Busy clinicians don’t have time to search for and appraise research articles; however many do use clinical guidelines to inform their practice. At the same time, we know that clinical guidelines do not always synthesise the highest quality research evidence into applicable clinical practice recommendations. Clinical guidelines are being produced by many governments, professional and national groups without full transparency about the quality of included research and the strength of recommendation. Therefore, it is often difficult for clinicians to tell if specific recommendations are applicable, transferable and important for their own patients.
However, a group of researchers at Monash University in Melbourne have demonstrated a pragmatic plan for using clinical guidelines, within knowledge translation research, to set standards for best practice. They describe 6 steps, which I have also seen applied in a different context;
- identify all relevant guidelines for the clinical area of interest; identify those of highest quality using the AGREE instrument; extract all clinical recommendations
- identify key clinical management areas and identify specific recommendations that have a strong recommendation using the GRADE methodology
- update the underlying evidence if required; you may need to do a systematic search
- discuss and evaluate the current evidence (including clinical guideline recommendations) with recognised experts to agree on evidence statements
- discuss the relevance of this evidence with local stakeholders to determine what recommendations are applicable, transferable and important to the local patient population; in my experience this is a crucial stage which requires facilitated face-to-face meetings with all relevant clinical specialists, and a transparent process of consensus development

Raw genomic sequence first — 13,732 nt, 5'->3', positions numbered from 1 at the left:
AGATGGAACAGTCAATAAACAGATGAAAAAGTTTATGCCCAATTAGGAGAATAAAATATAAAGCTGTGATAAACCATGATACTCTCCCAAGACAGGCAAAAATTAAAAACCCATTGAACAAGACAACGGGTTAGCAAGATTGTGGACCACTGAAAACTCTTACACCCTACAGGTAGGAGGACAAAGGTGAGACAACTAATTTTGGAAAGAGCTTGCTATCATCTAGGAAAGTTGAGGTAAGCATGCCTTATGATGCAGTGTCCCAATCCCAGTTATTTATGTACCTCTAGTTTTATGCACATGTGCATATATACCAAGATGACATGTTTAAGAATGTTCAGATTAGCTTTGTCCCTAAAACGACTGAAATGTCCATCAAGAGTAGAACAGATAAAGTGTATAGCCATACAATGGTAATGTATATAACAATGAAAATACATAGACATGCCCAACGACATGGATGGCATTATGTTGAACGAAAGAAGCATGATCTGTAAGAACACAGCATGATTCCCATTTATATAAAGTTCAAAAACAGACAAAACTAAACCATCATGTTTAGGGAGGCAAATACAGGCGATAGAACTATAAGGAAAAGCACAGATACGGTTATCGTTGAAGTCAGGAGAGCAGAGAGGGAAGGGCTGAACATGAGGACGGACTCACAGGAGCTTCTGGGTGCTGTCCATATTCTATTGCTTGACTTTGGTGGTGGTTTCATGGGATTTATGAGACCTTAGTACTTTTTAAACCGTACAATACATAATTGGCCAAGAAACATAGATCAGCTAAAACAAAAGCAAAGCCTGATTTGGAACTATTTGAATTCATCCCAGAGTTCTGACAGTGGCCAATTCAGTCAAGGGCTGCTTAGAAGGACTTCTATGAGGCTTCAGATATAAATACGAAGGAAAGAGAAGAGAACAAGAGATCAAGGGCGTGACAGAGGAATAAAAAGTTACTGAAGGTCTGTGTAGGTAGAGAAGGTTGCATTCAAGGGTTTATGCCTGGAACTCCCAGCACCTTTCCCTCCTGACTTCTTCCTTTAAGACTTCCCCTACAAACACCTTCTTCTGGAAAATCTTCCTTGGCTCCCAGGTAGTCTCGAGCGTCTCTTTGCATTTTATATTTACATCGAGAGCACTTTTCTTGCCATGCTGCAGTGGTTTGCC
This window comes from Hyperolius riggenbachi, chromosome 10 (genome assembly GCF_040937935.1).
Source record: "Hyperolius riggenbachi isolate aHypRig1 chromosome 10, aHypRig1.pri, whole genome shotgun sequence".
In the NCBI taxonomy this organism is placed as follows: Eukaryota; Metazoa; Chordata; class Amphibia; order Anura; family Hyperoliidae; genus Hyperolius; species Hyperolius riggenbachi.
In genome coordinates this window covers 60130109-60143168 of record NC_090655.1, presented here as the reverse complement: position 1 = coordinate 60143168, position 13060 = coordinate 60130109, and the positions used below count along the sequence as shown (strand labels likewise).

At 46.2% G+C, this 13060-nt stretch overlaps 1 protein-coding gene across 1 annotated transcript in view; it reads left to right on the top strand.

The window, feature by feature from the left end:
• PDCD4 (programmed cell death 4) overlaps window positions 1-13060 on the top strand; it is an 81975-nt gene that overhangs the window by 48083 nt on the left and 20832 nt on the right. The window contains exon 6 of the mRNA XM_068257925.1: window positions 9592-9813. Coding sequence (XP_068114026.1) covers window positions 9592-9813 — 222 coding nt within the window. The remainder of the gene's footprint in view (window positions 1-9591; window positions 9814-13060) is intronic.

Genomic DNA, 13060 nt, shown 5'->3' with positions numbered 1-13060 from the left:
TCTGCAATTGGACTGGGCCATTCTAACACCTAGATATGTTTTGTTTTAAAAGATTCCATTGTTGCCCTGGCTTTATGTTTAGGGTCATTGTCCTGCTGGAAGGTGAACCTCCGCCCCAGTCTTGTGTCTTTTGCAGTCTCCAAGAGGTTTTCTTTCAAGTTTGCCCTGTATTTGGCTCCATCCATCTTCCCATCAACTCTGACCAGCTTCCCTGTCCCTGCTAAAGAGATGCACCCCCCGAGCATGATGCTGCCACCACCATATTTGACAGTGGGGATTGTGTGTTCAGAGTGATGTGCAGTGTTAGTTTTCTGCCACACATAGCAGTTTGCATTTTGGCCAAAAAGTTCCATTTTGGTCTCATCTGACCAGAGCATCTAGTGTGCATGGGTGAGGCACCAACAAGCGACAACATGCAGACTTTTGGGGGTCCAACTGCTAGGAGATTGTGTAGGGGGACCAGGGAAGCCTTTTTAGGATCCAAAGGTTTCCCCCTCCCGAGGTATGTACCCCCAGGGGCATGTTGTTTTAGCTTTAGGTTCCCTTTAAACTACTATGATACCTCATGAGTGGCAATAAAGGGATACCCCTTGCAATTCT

- redefine local best practice recommendations that are realistic and achievable within existing structures and staff; when all key staff are engaged in the previous stage, they are more committed and engaged in defining practices that they understand, agree with and can adhere to
In my experience, the local best practice recommendations were defined and written into the electronic medical record. This made compliance more straightforward and enabled monitoring of adherence and variance – it was important to recognise that these recommendations were not minimum standards and that there would always be some patients that required less or more intervention to meet their unique set of clinical needs. I would also recommend, as did the authors in this study, that pilot work is required to determine if the measures identified in the best practice recommendations are appropriate for the local setting in terms of their sensitivity to change, feasibility, validity and reliability.
In summary, this could be a pragmatic way for clinicians to update their clinical practice to be truly evidence-based, with some academic facilitation and expertise. I look forward to others’ experiences of using clinical guidelines to inform their clinical practice.